The Bar Council has set up a website for those interested in a career at the Bar. The press release puts it in these terms:
“The Bar Council, which represents barristers in England and Wales, along with the four Inns of Court, has today launched a new careers website to provide a range of accessible information to school and university students. ‘Become a barrister’ (http://www.become-a-barrister.com) is a new portal for anyone interested in a career at the Bar and includes a series of films and case studies aimed at demystifying entry to the profession.”
Having watched two of the films (both aimed at undergraduates) the message is reasonably plain. Barristers have fun, they make a lot of money (sic) and they are not predominantly white, middle class or male (er, double sic). If there is a theme it is, if deep down, in your bones, you feel you have got what it takes, you should go for it. It’s the X-Factor approach to entry into the profession. I resist the urge to make a joke about the decision-makers having man-boobs. Well, I nearly resist.
Partly prompted by a twitter conversation with Adam Wagner and given current concerns about entry into the profession I was interested to see how prominently the issue of numbers figured in the promotional material. Does this new site tell would be entrants unequivocally the difficult odds they face? The issue becomes doubly interesting given the immediate past Bar Chairman’s indication that the mismatch between BPTC places and pupillages was a moral issue. It’s a hot topic. It’s a moral issue. Surely, the numbers will be up there in lights?
I should state in fairness that my due diligence has only been able to extend so far. I have scanned the main pages of the site, looked at the FAQs and watched two of the films aimed at undergraduates. The first of these, as far as I could see, made no mention at all of the ‘numbers problem’. The second film I watched (the route to the Bar) said these things:
- Less than half of those trying to succeed will get in.
- It is possible but very difficult to get in with a 2:2
That seemed to be it. The 2:2 point is undoubtedly right, but the ‘less than half’ point is, on any figures that I am aware of wrong, unless one takes the rather narrow point that 1 in 6 (my best guesstimate of those seeking to pass from BPTC to tenancy) is indeed less than 1 in 2.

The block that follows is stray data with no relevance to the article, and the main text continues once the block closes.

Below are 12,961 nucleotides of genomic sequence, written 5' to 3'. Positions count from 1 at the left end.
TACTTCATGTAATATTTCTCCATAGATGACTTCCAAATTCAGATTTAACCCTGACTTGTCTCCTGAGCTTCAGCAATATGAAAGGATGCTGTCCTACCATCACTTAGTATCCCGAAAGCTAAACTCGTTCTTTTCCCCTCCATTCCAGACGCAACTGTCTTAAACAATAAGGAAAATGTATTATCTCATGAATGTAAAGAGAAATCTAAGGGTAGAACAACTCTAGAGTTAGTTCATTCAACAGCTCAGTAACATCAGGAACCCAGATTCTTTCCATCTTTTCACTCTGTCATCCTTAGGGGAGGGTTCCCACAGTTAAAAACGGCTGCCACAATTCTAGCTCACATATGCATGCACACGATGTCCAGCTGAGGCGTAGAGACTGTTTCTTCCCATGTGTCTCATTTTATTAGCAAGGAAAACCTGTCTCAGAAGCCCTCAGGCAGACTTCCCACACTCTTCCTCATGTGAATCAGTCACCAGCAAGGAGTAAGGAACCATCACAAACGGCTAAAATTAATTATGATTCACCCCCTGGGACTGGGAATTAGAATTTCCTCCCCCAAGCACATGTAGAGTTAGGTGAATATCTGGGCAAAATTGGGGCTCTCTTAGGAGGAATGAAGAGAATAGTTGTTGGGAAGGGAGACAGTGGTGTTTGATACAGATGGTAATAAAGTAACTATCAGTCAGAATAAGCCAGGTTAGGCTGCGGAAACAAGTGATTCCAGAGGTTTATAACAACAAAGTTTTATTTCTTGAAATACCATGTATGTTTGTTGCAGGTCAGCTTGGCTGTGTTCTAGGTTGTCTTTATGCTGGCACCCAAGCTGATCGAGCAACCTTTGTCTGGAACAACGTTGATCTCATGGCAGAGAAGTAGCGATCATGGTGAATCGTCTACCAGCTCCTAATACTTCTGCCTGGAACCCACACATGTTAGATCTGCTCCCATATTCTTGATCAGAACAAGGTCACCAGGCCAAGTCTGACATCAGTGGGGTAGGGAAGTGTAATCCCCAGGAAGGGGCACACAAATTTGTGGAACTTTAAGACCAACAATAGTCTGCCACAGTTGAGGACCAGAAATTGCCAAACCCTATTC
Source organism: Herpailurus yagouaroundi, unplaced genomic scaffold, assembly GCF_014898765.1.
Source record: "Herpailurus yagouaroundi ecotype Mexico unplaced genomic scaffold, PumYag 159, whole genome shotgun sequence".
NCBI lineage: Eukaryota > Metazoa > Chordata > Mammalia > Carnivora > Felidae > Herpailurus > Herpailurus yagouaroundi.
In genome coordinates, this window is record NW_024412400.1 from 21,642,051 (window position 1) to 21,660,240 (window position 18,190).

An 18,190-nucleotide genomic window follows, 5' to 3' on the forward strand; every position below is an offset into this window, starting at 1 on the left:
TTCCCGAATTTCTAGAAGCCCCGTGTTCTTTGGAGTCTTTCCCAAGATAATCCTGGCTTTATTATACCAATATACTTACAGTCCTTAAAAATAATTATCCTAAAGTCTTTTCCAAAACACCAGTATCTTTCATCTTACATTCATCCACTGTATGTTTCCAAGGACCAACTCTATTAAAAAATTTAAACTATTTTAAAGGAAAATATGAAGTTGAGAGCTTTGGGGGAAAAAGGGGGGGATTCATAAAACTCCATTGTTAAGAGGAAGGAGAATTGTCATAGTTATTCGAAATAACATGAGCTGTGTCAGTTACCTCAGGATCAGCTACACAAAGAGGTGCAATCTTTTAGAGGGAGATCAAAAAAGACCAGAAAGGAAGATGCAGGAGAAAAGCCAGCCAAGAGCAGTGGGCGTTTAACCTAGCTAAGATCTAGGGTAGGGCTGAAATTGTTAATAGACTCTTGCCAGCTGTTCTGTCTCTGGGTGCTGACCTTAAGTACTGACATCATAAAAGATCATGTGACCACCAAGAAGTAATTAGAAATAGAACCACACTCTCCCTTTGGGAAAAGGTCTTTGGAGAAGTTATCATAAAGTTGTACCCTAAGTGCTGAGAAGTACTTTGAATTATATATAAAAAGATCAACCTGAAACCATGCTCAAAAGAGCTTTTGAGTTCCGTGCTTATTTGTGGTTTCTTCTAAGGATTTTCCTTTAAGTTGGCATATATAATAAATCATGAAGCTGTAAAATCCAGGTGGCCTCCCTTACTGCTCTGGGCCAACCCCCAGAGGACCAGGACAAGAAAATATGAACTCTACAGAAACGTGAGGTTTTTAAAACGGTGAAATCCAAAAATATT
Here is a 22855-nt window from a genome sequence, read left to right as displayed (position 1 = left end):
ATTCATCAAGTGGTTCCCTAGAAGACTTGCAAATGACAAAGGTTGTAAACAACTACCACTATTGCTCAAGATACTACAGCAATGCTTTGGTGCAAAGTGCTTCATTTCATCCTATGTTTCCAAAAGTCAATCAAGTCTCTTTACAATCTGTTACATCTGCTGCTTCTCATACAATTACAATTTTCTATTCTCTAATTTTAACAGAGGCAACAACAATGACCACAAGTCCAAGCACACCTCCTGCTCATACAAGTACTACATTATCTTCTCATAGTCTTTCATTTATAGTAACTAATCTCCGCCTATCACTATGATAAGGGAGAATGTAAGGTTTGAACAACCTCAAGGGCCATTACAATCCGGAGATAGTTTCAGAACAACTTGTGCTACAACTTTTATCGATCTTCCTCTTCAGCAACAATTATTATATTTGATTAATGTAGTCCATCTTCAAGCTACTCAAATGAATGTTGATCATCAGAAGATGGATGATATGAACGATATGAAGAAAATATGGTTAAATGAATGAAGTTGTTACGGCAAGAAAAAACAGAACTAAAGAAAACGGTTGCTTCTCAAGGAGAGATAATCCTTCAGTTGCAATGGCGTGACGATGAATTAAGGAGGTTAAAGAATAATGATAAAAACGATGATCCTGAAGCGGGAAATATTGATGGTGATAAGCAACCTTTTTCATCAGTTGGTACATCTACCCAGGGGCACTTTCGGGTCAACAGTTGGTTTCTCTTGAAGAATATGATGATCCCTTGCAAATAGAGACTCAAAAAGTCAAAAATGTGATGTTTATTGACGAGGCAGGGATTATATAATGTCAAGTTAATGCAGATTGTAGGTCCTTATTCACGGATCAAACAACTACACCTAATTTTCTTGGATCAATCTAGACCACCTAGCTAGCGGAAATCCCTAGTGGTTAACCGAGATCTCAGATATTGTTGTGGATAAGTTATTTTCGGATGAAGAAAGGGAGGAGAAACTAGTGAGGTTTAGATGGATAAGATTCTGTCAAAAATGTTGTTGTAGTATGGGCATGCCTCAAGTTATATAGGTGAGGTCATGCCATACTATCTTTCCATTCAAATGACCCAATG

To present such minimal, one might say misleading, information is hardly putting the ‘moral problem’ of entry into the profession front and centre. Nor do the FAQs mention the numbers issue. They do quote figures suggesting ethnic minorities are well represented at the Bar, but interestingly do not disclose the figures on women or socio-economic grouping. Funny that. Some of this data is, however, published by the Bar Council and available elsewhere (see here for a summary). It presents a less favourable view of the Bar’s diversity record.
One justification for the site is that it is aimed at promoting the bar as a diverse profession. By encouraging those from diverse backgrounds to believe they have a decent chance of entry the Bar hopes to improve its diversity record. It is a laudable aim, and there is some good stuff on the site, but the site is aimed at all entrants to the profession and encouraging diversity is not a reason for papering over the difficulties that all groups (particularly the groups apparently targeted by the main content of the site) face in seeking entry into the profession.
A site aimed at “demystifying entry to the profession” should, particularly when it comes from the profession, present with reasonable prominence, information on how easy or hard it is to get into the profession. Any student seeking to join the legal profession will be asking themselves, What are my chances? In my view, the answer to that question should be reasonably prominent and it should be accurate. Rather than answer the question, the Bar asks candidates a question, do you have the X-Factor? Cher Lloyd, she’s filling her form in right now.
Postscript: the Bar Council have now put a link to some entry statistics under the FAQs section of the site.